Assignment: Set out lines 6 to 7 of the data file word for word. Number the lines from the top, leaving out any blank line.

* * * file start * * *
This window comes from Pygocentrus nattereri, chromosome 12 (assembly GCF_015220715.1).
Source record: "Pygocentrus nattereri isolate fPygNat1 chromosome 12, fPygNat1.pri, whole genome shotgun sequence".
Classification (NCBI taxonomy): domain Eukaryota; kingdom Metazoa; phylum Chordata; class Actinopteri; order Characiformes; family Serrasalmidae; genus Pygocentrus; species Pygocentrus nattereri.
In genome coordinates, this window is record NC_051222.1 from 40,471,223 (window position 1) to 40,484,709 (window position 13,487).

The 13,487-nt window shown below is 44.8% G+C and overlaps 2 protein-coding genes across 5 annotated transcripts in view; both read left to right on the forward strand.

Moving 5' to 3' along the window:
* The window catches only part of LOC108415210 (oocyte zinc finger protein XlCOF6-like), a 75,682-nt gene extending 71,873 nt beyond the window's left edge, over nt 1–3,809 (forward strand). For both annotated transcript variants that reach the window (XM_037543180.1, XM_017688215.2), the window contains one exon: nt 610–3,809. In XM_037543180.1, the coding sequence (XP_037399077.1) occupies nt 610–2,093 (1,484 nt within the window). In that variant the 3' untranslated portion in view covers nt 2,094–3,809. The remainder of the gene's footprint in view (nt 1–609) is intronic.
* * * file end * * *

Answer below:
Moving 5' to 3' along the window:
* The window catches only part of LOC108415210 (oocyte zinc finger protein XlCOF6-like), a 75,682-nt gene extending 71,873 nt beyond the window's left edge, over nt 1–3,809 (forward strand). For both annotated transcript variants that reach the window (XM_037543180.1, XM_017688215.2), the window contains one exon: nt 610–3,809. In XM_037543180.1, the coding sequence (XP_037399077.1) occupies nt 610–2,093 (1,484 nt within the window). In that variant the 3' untranslated portion in view covers nt 2,094–3,809. The remainder of the gene's footprint in view (nt 1–609) is intronic.